Violence on campus trails sparks fear in community

In light of the recent violence on the trail systems near UAA, students who walk, bike or run these trails are becoming more cautious.

UAA international studies major Madeline Neel uses the trail daily to get to and from class.

“I love the trail system behind UAA … l walk there still, but not as frequently,” Neel said.

In the last few months, assaults and suspicious activity have reported on or near the university campus. A sexual assault near the Mosquito Lake trail on the Alaska Pacific University campus was reported April 7. Anchorage Police Department and the University Police department are jointly investigating the assault.

“Last year, when my friend was at the dorms, her and I would walk the trails almost every day at all hours of the day or night. We never ran into anyone else, and it became almost a meditative experience. We could easily go out and enjoy the nature to ourselves,” Neel said.

But last year Neel noticed more homeless camps and foot traffic on the trails, so her path through the woods has changed.

“There seem to be more tents hidden or in-use in the woods. Once we’re on the trail it seems ‘safe,’ but we’ve learned to stay away from the typical trail heads, or from Goose Lake where we’ve noticed a lot of questionable foot traffic comes through,” Neel said.

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”I actually avoid the trails to get to class. That’s why I use my car all the time,” said UAA music student Joy Kil. “From all the incidents that have been happening lately, I’m not going to take my chances. Students should not even have to be worried about their safety when they go to class, but it’s a good thing that the campus police are notifying us when and where an incident happens.”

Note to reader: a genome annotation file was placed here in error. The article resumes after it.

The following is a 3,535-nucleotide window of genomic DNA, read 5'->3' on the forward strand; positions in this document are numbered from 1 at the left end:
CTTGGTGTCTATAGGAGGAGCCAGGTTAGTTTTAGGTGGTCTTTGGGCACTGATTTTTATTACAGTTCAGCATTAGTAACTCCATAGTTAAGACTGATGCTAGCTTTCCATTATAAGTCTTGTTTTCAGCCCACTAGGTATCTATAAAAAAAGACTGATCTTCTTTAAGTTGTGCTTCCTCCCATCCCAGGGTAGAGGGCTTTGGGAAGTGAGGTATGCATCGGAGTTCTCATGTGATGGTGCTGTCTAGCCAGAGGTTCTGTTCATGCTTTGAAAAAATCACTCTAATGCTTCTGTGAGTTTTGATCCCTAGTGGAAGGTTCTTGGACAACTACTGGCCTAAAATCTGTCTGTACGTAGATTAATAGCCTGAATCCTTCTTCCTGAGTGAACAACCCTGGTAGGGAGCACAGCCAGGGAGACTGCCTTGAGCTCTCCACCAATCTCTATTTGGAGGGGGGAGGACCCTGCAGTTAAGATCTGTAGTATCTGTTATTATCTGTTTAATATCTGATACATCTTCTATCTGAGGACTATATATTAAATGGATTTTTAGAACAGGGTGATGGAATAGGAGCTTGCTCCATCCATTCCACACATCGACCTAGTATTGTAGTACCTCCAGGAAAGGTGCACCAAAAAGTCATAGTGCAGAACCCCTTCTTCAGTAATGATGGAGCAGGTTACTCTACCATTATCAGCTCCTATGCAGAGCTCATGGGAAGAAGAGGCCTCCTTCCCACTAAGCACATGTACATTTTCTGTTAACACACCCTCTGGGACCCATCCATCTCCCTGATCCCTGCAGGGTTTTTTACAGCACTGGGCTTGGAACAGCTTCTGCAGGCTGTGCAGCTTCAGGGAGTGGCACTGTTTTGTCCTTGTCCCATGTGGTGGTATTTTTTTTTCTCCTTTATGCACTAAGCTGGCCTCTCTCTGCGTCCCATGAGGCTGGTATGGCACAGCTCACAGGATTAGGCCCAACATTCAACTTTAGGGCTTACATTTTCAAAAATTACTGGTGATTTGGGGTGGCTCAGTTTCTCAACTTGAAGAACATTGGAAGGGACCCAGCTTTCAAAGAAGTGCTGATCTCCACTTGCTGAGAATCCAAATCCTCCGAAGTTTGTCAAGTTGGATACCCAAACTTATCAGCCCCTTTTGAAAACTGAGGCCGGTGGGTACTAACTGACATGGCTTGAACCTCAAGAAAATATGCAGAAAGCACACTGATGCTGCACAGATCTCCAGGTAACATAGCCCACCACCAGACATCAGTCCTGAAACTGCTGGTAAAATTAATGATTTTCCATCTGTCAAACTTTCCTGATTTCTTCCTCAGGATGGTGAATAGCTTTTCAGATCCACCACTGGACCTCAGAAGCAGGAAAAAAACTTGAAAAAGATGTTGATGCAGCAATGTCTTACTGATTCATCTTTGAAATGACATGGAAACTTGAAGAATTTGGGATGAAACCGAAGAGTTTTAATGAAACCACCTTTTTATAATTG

The University of Alaska Police Department is following the protocol for when violence erupts on or near campus and is contacting students and faculty via email. UPD is reminding students to walk in pairs and avoid anything one sees as suspicious.

Christie Grenier, a computer science major at UAA, has used the trails to get to class for two years now has noticed a pattern when it comes to the trails and this time of the year.

“I don’t think it’s actually getting worse. I just think it’s because of the time of year. Seems like crime usually has a bit of a surge when spring comes. … Last year was similar. Yes, I walk to school a lot, but I don’t usually worry about my safety during the day so it hasn’t stopped me from doing that, just got to make sure to steer clear of parks and trails once it starts getting dark, especially if I’m alone. Some areas are worse than others,” Grenier said.

The trails are available for not only all UAA students, but for the public as well.

When walking the trail systems, it is recommended to walk in pairs during the daytime, and to be aware of one’s surroundings. No one should have to worry about getting assaulted when utilizing the trails, but preventative measures are suggested.